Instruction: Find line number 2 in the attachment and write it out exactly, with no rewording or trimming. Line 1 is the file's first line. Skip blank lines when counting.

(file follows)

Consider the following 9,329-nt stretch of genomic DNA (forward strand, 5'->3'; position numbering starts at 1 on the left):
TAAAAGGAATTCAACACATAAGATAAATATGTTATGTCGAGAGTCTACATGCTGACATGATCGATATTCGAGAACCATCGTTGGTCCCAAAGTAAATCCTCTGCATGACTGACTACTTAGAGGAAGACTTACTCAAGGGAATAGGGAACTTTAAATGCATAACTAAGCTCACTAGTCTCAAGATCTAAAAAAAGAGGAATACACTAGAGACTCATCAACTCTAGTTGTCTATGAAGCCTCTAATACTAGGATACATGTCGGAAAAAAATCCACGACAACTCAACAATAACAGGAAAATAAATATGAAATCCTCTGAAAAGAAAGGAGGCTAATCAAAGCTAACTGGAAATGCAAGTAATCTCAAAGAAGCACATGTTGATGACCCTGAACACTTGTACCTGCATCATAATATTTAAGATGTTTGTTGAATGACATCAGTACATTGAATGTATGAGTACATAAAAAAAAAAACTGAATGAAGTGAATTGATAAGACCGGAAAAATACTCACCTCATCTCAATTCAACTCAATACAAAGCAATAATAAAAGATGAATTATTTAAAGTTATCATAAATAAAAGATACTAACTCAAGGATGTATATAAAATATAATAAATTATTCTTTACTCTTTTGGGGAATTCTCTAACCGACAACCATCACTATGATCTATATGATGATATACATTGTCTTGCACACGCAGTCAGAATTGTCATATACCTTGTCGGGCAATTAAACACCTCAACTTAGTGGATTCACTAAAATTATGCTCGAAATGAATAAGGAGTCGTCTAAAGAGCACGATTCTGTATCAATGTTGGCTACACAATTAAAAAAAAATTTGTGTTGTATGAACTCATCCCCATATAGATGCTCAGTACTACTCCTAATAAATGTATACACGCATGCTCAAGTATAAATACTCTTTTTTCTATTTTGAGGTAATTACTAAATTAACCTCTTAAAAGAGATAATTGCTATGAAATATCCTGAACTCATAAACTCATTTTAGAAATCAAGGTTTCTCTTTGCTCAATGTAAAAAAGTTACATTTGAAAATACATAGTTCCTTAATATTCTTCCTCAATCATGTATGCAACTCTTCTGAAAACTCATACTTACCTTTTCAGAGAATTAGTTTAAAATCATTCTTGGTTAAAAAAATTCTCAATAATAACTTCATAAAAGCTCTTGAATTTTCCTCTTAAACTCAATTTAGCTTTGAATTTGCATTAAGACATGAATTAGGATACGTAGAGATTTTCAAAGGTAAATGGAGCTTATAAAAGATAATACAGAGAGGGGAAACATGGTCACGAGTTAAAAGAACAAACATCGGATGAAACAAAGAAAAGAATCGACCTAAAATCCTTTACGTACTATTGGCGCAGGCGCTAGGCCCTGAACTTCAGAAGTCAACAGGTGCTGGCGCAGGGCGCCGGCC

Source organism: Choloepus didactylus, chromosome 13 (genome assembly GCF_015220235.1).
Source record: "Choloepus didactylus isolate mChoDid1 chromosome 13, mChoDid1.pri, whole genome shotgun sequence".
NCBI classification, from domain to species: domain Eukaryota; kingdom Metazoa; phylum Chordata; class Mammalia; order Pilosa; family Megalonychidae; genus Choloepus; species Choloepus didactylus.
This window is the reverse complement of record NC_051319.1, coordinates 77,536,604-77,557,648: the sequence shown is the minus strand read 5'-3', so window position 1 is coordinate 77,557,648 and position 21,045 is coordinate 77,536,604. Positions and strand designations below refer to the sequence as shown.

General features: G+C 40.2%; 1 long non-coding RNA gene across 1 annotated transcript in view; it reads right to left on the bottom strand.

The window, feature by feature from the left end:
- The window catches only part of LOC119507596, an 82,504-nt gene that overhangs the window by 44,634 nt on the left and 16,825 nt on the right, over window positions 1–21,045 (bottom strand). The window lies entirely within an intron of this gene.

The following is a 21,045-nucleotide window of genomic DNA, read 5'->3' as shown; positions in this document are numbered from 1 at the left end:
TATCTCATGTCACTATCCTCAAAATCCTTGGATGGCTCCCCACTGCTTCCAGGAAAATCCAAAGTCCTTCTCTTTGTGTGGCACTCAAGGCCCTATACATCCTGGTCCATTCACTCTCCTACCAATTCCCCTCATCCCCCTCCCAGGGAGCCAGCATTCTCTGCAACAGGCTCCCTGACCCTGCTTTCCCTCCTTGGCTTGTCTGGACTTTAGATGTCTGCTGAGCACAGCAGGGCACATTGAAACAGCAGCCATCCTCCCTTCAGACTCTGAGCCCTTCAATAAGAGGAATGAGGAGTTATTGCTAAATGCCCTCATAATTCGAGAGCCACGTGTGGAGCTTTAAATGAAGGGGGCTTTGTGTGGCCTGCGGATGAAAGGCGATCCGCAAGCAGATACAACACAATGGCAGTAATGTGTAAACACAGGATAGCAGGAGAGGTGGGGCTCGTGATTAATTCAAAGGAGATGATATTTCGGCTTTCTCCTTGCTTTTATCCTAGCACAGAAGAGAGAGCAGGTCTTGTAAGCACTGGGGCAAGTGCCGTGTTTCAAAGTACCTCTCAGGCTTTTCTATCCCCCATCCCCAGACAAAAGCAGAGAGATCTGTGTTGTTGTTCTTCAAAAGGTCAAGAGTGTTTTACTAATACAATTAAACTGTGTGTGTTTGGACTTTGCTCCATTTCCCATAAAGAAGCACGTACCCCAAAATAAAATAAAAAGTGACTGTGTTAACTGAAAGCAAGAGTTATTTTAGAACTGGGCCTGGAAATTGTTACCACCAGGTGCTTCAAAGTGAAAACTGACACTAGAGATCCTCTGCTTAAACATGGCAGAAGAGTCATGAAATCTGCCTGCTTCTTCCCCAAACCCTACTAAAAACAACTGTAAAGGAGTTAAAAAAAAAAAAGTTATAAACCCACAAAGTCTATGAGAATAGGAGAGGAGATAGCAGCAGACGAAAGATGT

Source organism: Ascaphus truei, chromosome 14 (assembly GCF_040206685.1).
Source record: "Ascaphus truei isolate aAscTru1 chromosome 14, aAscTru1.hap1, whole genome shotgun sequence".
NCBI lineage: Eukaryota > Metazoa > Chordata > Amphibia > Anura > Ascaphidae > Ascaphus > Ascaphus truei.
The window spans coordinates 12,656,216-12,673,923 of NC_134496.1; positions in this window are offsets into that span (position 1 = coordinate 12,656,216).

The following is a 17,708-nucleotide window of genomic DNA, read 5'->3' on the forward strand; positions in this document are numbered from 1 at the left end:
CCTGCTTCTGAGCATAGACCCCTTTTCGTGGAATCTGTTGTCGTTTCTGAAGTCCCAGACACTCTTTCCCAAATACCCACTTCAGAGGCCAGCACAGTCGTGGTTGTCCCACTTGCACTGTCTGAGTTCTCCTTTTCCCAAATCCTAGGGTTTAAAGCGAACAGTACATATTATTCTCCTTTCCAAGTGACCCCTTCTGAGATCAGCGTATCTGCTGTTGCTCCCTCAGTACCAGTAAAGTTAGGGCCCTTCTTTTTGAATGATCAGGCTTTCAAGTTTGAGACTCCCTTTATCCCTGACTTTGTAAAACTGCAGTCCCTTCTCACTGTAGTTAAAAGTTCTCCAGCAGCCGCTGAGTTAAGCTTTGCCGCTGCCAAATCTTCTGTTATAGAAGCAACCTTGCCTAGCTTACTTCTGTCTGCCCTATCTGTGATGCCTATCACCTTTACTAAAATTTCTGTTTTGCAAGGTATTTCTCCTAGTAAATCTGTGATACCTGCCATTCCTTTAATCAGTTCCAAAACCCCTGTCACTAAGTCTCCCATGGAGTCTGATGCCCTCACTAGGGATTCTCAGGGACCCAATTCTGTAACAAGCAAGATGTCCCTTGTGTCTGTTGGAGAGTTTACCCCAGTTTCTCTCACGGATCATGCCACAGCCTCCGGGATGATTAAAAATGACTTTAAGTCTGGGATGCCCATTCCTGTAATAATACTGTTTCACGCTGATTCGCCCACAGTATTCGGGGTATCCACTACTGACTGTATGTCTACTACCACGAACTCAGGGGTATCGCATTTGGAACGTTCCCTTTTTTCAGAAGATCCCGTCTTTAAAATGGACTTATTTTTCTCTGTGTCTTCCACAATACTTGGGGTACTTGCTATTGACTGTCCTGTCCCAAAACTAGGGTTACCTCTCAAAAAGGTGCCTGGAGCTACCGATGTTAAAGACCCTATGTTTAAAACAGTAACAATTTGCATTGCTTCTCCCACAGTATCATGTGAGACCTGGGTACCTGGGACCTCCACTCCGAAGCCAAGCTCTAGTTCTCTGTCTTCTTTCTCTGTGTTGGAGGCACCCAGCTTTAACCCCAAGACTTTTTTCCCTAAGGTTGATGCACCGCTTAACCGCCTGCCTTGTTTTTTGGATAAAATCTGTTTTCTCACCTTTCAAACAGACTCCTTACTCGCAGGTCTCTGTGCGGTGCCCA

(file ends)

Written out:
TAAAAGGAATTCAACACATAAGATAAATATGTTATGTCGAGAGTCTACATGCTGACATGATCGATATTCGAGAACCATCGTTGGTCCCAAAGTAAATCCTCTGCATGACTGACTACTTAGAGGAAGACTTACTCAAGGGAATAGGGAACTTTAAATGCATAACTAAGCTCACTAGTCTCAAGATCTAAAAAAAGAGGAATACACTAGAGACTCATCAACTCTAGTTGTCTATGAAGCCTCTAATACTAGGATACATGTCGGAAAAAAATCCACGACAACTCAACAATAACAGGAAAATAAATATGAAATCCTCTGAAAAGAAAGGAGGCTAATCAAAGCTAACTGGAAATGCAAGTAATCTCAAAGAAGCACATGTTGATGACCCTGAACACTTGTACCTGCATCATAATATTTAAGATGTTTGTTGAATGACATCAGTACATTGAATGTATGAGTACATAAAAAAAAAAACTGAATGAAGTGAATTGATAAGACCGGAAAAATACTCACCTCATCTCAATTCAACTCAATACAAAGCAATAATAAAAGATGAATTATTTAAAGTTATCATAAATAAAAGATACTAACTCAAGGATGTATATAAAATATAATAAATTATTCTTTACTCTTTTGGGGAATTCTCTAACCGACAACCATCACTATGATCTATATGATGATATACATTGTCTTGCACACGCAGTCAGAATTGTCATATACCTTGTCGGGCAATTAAACACCTCAACTTAGTGGATTCACTAAAATTATGCTCGAAATGAATAAGGAGTCGTCTAAAGAGCACGATTCTGTATCAATGTTGGCTACACAATTAAAAAAAAATTTGTGTTGTATGAACTCATCCCCATATAGATGCTCAGTACTACTCCTAATAAATGTATACACGCATGCTCAAGTATAAATACTCTTTTTTCTATTTTGAGGTAATTACTAAATTAACCTCTTAAAAGAGATAATTGCTATGAAATATCCTGAACTCATAAACTCATTTTAGAAATCAAGGTTTCTCTTTGCTCAATGTAAAAAAGTTACATTTGAAAATACATAGTTCCTTAATATTCTTCCTCAATCATGTATGCAACTCTTCTGAAAACTCATACTTACCTTTTCAGAGAATTAGTTTAAAATCATTCTTGGTTAAAAAAATTCTCAATAATAACTTCATAAAAGCTCTTGAATTTTCCTCTTAAACTCAATTTAGCTTTGAATTTGCATTAAGACATGAATTAGGATACGTAGAGATTTTCAAAGGTAAATGGAGCTTATAAAAGATAATACAGAGAGGGGAAACATGGTCACGAGTTAAAAGAACAAACATCGGATGAAACAAAGAAAAGAATCGACCTAAAATCCTTTACGTACTATTGGCGCAGGCGCTAGGCCCTGAACTTCAGAAGTCAACAGGTGCTGGCGCAGGGCGCCGGCC